Come Off of It
Judge Jim Barr does not deserve the jabs [The Insider, "Try Another Come-On," February 8]. Jim Barr is fair, knowledgeable and conscientious. He has the best staff in the courthouse, prosecutors notwithstanding. There are many things going on in the judicial system that need to be changed -- ask Wayne Dolcefino -- but Judge Barr ain't one of them.
Volly C. Bastine Jr.
That Fabulous Menke Woman
Thanks for the update on Susan Menke ["Ascent of a Woman," by Bonnie Gangelhoff, February 8]. For years I had breakfast at the Post Oak Pharmacy in the presence of Susan Menke. I say "presence" rather than company, because we were never actually dining companions. We only shared counter space, and she certainly was a presence in her Blackgama full-length coat, come rain or come shine. We saw her through her frosted blond phase, her complete blond phase, her very dark auburn phase, her candy striper phase (immediately before the trial), her getting reacquainted with the parents phase (during the trial) and then we didn't see her for a while. I can testify if need be that Susan was reading the Bible before her conviction, because during the candy striper phase she was reading it while having her coffee and dry toast. I don't know if she was reading it before her indictment. If she was, she was not doing so at the Post Oak Pharmacy.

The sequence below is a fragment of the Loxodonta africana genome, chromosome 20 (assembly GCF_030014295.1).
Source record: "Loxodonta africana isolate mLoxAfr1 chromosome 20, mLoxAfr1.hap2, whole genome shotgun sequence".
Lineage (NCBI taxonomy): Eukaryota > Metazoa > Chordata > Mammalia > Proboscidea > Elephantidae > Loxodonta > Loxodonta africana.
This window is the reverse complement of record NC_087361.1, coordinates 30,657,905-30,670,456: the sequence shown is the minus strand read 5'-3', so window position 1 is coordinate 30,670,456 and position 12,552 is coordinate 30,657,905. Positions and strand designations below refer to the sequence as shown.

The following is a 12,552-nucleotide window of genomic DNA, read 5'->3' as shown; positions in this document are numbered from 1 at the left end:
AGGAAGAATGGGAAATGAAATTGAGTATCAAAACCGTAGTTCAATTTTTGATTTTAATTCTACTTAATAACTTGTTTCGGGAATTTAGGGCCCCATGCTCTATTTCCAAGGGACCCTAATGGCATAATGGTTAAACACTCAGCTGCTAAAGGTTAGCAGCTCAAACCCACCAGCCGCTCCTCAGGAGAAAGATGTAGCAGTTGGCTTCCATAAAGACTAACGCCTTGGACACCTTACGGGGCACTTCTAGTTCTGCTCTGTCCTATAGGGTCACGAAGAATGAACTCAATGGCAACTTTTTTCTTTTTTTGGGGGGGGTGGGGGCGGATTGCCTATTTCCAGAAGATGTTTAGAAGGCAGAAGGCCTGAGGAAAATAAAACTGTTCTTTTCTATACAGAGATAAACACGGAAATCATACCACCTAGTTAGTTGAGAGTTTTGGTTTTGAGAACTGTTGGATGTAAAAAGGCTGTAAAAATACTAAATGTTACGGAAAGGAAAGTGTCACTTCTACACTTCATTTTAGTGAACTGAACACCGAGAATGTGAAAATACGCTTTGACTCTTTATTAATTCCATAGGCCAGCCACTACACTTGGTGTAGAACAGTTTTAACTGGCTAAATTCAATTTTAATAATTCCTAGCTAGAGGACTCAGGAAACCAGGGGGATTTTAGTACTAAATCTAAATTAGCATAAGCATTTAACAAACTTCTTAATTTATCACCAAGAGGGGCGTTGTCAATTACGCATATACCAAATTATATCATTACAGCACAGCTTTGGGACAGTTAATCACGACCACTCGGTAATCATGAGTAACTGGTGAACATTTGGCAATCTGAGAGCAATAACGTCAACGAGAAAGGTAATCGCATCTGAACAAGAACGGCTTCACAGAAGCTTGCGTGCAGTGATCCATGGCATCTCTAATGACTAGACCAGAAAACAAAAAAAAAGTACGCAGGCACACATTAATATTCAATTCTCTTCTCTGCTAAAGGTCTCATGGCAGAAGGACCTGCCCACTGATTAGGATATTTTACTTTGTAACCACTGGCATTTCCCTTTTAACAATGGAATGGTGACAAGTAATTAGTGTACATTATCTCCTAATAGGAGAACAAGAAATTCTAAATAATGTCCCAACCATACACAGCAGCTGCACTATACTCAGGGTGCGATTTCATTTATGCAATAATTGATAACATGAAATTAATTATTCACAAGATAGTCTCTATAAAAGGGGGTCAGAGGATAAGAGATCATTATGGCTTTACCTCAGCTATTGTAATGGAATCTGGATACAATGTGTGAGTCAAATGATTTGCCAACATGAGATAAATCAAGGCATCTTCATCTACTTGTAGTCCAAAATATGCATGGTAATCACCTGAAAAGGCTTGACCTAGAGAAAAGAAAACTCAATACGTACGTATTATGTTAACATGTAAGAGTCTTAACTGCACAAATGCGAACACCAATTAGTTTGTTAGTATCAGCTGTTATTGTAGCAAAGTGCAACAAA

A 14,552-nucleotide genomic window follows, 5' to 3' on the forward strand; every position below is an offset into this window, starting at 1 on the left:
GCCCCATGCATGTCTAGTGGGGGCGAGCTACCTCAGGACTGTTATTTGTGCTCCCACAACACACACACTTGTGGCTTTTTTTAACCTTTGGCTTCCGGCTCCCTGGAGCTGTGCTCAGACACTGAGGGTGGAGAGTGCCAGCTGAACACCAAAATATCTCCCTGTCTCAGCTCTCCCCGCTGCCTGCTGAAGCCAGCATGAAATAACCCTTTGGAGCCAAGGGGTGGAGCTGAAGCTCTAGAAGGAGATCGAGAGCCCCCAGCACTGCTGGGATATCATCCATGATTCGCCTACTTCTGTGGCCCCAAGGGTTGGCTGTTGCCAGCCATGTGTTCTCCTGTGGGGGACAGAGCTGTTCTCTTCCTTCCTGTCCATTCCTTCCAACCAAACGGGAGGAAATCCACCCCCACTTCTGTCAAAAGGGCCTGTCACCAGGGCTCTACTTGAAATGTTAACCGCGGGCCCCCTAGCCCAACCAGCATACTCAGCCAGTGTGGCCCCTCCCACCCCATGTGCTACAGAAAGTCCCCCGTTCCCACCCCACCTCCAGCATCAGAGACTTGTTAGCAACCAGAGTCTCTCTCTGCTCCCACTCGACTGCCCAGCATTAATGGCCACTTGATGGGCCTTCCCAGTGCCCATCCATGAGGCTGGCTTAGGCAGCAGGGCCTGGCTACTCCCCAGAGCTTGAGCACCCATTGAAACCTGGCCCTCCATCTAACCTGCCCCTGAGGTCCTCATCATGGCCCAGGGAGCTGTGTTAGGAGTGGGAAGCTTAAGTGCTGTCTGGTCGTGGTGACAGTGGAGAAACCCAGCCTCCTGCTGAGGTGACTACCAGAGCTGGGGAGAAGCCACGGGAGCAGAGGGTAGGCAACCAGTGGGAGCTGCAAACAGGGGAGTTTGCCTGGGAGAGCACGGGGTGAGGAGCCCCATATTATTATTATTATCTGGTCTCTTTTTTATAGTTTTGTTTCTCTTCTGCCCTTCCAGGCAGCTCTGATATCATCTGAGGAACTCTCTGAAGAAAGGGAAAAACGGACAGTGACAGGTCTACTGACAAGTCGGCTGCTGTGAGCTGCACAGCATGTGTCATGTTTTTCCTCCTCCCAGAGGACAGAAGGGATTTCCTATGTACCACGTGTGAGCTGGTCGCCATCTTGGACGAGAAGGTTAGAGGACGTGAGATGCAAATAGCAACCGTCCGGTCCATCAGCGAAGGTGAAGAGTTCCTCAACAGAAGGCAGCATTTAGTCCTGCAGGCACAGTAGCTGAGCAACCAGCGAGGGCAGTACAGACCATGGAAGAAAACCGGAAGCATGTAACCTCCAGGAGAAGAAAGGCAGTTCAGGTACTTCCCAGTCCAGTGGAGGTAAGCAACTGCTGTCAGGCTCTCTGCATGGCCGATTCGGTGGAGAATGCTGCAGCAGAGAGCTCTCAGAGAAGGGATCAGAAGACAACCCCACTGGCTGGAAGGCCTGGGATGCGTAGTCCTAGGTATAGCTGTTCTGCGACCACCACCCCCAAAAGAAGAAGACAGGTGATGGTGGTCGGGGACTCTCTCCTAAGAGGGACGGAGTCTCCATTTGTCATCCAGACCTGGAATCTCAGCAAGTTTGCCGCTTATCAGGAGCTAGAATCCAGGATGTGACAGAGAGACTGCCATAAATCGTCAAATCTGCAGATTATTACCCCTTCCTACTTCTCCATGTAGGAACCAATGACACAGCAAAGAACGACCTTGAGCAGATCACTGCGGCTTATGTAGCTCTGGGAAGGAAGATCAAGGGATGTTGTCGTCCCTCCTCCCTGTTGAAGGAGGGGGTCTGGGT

A year ago I was driving around the Beltway 8 area and saw her name on a sign and was wondering how she could have gotten her real estate license back after her conviction. Thanks for keeping those of us who always wondered up-to-date on what's doing with some of the beautiful people of a time that seems so long ago, when real estate and oil were king and there were so many more banks in town.